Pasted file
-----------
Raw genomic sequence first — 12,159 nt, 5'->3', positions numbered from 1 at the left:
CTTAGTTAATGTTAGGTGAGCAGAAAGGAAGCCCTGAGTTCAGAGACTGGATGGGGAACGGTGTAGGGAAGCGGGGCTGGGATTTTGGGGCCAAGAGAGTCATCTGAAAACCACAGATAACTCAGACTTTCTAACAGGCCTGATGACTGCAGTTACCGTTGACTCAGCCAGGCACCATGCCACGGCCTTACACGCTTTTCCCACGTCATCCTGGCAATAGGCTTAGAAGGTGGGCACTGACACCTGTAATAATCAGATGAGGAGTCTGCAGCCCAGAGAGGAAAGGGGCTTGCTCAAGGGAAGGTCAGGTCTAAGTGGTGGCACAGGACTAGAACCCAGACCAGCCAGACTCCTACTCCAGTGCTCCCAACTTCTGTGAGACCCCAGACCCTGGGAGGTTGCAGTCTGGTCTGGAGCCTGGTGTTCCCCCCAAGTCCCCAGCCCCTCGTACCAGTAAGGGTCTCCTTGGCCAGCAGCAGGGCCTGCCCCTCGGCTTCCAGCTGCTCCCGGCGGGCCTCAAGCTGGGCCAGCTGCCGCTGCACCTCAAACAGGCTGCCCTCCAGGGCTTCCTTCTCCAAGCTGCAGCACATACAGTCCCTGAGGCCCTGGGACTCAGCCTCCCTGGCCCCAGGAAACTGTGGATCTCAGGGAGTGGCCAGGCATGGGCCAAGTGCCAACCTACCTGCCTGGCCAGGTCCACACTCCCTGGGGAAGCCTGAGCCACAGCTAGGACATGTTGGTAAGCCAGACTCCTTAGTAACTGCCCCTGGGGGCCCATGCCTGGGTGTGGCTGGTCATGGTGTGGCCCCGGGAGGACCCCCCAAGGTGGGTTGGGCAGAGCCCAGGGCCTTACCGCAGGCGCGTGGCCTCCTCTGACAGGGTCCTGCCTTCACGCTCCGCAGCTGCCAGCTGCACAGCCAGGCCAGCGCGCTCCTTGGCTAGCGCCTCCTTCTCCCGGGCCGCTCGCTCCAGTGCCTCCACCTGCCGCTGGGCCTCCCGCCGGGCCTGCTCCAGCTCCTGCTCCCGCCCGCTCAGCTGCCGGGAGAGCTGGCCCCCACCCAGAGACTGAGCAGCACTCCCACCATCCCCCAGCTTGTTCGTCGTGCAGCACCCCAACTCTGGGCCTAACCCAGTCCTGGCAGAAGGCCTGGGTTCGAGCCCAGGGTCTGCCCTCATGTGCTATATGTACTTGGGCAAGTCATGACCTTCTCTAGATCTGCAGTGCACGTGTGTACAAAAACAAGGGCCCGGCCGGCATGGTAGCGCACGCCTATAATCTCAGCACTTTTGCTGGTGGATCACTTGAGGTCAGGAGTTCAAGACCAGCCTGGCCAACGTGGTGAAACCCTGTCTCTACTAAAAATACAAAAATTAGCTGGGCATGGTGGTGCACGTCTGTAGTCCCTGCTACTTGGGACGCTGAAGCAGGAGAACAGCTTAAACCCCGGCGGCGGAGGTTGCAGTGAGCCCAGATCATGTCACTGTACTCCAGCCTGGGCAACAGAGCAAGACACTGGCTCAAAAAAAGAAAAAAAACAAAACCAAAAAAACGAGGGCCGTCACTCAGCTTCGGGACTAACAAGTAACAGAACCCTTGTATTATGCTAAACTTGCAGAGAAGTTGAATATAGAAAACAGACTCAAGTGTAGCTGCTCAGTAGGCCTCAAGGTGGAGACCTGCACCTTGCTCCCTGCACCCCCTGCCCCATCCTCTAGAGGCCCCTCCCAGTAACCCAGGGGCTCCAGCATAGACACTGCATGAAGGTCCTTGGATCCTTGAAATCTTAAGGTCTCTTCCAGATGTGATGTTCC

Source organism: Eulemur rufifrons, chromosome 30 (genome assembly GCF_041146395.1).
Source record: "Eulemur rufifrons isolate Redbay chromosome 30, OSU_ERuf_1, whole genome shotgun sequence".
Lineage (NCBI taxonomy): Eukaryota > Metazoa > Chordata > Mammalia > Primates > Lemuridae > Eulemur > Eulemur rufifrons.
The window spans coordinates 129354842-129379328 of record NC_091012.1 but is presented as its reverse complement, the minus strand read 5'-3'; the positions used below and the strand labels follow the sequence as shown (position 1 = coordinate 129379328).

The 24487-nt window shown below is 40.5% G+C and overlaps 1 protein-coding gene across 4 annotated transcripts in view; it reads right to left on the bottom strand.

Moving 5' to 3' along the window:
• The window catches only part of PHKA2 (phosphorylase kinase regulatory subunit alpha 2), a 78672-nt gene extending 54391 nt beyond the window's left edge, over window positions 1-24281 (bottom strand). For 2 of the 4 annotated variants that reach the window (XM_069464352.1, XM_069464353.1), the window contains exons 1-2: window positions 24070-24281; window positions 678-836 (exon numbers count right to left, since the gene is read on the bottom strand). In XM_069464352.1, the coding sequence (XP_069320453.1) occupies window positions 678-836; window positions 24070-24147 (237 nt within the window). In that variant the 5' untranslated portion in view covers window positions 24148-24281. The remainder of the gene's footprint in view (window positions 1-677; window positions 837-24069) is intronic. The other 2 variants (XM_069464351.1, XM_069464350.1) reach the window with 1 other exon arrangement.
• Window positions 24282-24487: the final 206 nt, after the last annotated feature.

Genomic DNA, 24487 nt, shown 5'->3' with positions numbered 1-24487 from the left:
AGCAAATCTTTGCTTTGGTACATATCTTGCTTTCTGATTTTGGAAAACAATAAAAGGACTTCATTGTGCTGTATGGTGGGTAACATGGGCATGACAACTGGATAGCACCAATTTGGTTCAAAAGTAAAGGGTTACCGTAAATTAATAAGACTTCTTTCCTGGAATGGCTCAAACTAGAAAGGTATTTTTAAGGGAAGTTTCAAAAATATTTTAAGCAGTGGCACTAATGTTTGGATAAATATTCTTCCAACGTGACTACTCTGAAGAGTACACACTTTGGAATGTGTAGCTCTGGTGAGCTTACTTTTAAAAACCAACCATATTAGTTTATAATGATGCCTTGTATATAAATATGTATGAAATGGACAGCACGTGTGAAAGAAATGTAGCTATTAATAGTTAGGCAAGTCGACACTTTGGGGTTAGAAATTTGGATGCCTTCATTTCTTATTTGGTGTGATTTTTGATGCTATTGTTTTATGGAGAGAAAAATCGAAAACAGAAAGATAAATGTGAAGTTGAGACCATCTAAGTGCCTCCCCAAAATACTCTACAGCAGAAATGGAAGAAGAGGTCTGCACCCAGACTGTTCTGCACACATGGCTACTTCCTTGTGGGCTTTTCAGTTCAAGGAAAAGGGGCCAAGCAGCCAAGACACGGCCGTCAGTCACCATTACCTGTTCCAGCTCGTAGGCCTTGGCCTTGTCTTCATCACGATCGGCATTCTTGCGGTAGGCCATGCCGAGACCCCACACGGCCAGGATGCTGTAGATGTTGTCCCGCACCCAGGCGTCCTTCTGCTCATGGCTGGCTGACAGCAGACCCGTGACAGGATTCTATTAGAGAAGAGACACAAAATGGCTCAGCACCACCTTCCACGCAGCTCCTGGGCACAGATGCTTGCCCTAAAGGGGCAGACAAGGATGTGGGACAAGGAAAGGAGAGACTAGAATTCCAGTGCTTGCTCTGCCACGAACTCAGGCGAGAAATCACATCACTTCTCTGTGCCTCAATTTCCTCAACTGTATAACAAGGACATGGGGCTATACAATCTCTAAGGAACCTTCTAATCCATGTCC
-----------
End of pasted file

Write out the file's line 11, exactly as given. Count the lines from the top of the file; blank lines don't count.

Genomic DNA, 24487 nt, shown 5'->3' with positions numbered 1-24487 from the left: